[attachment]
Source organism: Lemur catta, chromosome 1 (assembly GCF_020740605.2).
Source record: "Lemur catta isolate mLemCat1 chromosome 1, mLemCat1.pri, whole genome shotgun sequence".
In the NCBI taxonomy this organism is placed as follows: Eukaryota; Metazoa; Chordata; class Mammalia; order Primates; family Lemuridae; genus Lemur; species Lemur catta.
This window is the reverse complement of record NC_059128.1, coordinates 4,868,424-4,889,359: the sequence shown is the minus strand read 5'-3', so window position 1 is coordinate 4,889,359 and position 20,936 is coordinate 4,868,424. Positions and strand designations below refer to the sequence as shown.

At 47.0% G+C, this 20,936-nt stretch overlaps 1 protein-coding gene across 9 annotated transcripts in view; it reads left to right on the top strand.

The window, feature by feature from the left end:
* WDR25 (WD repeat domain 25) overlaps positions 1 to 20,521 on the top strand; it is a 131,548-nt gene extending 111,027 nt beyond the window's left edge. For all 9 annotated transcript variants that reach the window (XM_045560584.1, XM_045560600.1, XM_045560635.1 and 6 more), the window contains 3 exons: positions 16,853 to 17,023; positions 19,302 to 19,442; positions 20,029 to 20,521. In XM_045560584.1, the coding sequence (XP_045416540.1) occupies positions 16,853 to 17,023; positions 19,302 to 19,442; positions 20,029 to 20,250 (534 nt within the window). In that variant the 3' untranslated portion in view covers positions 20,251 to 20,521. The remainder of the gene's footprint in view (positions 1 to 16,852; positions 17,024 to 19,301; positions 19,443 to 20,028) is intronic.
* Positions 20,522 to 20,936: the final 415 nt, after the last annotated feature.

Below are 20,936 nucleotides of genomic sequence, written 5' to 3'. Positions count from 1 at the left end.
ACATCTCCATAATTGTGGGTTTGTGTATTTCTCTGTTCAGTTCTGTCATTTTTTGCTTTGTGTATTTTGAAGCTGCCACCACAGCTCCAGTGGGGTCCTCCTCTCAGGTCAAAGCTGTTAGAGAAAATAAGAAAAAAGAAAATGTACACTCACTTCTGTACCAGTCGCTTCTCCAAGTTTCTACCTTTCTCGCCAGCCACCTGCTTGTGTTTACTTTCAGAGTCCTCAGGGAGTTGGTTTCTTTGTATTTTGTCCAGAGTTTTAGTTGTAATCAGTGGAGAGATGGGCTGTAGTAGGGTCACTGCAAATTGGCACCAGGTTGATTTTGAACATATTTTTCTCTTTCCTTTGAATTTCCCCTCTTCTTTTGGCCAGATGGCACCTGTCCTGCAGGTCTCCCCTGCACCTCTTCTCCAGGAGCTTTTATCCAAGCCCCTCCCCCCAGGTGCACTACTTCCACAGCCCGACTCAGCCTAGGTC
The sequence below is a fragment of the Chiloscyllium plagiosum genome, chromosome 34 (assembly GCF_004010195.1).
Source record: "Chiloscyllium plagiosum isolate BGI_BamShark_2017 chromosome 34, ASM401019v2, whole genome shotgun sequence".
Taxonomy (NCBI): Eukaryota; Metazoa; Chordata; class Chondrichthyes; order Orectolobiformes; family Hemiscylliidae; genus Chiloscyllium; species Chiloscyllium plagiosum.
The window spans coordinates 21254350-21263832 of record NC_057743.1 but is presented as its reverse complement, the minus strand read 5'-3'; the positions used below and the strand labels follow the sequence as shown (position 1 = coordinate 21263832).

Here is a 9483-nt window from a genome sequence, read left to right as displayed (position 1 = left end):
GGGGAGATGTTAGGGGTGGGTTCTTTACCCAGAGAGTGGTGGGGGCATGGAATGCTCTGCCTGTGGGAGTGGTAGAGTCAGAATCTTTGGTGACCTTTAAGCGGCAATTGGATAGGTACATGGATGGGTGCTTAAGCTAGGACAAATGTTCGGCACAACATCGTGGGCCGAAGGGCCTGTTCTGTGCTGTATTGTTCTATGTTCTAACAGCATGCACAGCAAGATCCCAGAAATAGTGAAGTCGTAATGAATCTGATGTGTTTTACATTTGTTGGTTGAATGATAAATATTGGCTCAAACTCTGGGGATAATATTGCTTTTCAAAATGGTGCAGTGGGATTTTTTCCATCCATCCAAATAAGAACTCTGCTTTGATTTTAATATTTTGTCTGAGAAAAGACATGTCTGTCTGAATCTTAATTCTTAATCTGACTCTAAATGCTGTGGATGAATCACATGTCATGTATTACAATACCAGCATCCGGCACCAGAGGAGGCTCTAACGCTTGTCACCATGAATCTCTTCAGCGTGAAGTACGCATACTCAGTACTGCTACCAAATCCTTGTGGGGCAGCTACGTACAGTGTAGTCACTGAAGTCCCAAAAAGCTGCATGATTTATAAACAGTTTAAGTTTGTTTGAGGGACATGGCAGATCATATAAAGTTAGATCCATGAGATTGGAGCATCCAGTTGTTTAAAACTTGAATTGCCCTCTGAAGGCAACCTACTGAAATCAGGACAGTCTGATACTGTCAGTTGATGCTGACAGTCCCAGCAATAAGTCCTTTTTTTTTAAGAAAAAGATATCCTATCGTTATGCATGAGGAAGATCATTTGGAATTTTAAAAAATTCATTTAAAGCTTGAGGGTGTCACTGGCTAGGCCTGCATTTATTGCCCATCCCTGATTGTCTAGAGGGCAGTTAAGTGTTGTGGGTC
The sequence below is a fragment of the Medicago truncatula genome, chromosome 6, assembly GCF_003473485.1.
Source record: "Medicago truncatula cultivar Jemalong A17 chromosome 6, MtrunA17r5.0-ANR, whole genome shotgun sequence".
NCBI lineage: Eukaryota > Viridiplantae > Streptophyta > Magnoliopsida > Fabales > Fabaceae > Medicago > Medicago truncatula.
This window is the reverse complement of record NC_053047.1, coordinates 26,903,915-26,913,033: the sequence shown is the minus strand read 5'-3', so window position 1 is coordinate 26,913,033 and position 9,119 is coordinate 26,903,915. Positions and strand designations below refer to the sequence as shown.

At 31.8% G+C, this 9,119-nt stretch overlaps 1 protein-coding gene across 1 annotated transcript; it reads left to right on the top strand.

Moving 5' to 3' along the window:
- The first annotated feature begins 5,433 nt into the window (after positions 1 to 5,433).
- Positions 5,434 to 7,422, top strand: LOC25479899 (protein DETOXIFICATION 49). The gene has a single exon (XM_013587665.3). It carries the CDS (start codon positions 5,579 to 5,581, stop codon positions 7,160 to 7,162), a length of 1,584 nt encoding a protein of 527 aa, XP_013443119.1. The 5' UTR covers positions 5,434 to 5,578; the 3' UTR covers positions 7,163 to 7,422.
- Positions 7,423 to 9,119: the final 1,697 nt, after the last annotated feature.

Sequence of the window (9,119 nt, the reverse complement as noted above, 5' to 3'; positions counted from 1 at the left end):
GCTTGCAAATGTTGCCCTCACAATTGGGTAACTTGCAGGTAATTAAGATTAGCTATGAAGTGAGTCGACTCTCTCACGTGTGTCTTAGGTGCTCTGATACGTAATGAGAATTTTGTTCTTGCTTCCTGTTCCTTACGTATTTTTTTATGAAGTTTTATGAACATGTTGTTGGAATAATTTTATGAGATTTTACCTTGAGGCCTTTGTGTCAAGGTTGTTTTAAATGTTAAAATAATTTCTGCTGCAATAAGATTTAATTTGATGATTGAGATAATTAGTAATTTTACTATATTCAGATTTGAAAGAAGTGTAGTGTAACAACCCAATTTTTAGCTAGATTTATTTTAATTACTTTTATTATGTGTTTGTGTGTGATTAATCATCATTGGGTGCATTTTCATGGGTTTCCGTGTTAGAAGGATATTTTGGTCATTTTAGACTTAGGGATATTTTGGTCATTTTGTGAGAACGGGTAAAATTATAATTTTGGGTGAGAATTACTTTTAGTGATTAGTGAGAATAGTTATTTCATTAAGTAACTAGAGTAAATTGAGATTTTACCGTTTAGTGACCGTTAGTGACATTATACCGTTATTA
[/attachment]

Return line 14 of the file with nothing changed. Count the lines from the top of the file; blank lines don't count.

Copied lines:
The window spans coordinates 21254350-21263832 of record NC_057743.1 but is presented as its reverse complement, the minus strand read 5'-3'; the positions used below and the strand labels follow the sequence as shown (position 1 = coordinate 21263832).